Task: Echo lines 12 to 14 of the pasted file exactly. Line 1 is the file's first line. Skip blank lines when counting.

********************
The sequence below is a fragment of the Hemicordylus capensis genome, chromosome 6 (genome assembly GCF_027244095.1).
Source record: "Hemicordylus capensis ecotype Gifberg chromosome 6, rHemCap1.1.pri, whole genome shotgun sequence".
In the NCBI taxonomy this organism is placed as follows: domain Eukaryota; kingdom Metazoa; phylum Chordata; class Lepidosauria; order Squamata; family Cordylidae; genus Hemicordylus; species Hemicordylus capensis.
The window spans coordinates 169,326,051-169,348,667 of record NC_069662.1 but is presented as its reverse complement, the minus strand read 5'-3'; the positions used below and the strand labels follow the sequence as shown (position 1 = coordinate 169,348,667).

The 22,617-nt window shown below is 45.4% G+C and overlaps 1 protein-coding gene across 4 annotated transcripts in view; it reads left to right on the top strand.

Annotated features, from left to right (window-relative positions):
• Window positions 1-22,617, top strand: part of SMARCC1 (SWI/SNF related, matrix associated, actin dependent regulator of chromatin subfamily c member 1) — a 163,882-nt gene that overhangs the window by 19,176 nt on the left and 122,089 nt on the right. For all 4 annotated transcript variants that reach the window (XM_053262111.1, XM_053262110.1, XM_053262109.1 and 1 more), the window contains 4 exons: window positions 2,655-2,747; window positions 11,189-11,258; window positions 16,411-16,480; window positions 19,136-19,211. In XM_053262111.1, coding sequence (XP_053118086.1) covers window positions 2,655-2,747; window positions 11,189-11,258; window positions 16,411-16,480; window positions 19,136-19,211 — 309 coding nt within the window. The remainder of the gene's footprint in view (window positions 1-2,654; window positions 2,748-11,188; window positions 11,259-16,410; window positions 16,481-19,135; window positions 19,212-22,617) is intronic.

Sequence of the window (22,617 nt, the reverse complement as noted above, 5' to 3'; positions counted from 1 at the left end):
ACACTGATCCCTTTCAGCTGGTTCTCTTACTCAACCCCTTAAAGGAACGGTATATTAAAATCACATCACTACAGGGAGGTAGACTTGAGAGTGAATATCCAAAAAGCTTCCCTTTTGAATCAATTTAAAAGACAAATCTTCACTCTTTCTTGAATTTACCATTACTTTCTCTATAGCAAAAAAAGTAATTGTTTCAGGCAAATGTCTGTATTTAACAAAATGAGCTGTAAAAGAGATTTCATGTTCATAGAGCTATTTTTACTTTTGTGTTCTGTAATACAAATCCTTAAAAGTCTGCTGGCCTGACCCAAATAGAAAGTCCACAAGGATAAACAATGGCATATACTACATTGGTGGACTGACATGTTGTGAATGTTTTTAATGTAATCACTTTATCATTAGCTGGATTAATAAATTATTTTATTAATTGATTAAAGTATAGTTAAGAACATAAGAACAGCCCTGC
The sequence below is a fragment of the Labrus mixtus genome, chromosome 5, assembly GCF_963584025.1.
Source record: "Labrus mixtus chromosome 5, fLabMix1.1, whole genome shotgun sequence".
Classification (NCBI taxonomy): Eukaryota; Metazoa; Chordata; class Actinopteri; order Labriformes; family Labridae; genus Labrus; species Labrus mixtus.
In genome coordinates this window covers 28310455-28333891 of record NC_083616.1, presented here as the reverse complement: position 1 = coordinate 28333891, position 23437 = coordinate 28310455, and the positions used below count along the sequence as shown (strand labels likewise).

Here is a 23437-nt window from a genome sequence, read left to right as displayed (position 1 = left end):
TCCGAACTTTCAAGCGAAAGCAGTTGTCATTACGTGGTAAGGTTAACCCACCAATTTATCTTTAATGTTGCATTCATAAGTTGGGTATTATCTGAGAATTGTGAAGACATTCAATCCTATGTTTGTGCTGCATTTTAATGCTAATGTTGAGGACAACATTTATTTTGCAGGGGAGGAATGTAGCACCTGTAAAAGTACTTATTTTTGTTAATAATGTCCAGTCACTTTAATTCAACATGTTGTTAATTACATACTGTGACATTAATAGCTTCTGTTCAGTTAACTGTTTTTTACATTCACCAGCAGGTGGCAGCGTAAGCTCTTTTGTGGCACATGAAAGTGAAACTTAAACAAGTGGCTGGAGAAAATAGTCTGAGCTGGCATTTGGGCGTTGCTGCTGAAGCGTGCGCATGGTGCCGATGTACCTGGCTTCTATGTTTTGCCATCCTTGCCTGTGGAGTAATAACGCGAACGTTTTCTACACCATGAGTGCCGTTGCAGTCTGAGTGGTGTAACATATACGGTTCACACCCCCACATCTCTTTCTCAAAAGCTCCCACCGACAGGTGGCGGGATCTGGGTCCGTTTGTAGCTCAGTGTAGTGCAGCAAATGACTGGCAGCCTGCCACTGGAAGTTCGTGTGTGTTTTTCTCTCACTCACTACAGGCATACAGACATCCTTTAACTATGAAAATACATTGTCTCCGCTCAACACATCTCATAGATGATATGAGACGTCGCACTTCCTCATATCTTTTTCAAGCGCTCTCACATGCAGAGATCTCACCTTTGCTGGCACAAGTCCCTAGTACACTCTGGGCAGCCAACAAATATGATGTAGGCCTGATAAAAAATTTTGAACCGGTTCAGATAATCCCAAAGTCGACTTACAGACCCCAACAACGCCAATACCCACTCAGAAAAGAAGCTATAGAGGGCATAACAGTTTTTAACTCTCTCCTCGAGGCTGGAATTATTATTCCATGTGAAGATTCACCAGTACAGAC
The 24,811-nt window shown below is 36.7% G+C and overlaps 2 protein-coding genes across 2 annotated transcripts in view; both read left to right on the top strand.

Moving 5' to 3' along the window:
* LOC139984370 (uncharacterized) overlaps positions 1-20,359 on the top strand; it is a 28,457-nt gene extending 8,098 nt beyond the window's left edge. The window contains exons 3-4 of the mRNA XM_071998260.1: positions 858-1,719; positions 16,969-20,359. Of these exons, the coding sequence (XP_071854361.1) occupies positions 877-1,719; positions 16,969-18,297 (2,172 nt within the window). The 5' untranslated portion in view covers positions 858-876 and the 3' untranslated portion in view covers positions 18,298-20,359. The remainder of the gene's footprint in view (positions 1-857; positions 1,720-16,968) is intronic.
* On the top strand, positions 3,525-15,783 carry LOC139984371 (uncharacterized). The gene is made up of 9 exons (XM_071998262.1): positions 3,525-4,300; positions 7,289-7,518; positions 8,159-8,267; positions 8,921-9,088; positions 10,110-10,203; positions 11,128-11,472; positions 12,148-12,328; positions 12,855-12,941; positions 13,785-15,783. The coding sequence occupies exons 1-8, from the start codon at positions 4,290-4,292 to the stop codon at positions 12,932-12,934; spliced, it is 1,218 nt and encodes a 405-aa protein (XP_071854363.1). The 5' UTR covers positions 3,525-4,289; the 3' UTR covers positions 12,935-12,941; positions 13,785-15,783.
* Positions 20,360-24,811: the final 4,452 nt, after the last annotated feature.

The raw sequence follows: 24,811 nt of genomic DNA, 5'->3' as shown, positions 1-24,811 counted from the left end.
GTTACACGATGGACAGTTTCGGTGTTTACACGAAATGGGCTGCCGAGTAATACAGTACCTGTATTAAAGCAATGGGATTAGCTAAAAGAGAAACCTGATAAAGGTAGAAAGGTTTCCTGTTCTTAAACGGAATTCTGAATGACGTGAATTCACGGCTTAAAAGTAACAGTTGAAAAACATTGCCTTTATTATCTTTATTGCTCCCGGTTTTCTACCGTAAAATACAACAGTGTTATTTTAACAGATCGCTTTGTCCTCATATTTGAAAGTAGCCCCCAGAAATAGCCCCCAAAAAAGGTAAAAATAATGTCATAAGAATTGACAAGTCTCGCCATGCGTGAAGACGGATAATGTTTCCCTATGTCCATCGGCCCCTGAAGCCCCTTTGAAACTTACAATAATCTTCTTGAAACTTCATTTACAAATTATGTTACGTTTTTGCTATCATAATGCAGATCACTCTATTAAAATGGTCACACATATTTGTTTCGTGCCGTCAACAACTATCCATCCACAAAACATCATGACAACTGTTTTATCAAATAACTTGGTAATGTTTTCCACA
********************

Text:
Classification (NCBI taxonomy): Eukaryota; Metazoa; Chordata; class Actinopteri; order Labriformes; family Labridae; genus Labrus; species Labrus mixtus.
In genome coordinates this window covers 28310455-28333891 of record NC_083616.1, presented here as the reverse complement: position 1 = coordinate 28333891, position 23437 = coordinate 28310455, and the positions used below count along the sequence as shown (strand labels likewise).

Here is a 23437-nt window from a genome sequence, read left to right as displayed (position 1 = left end):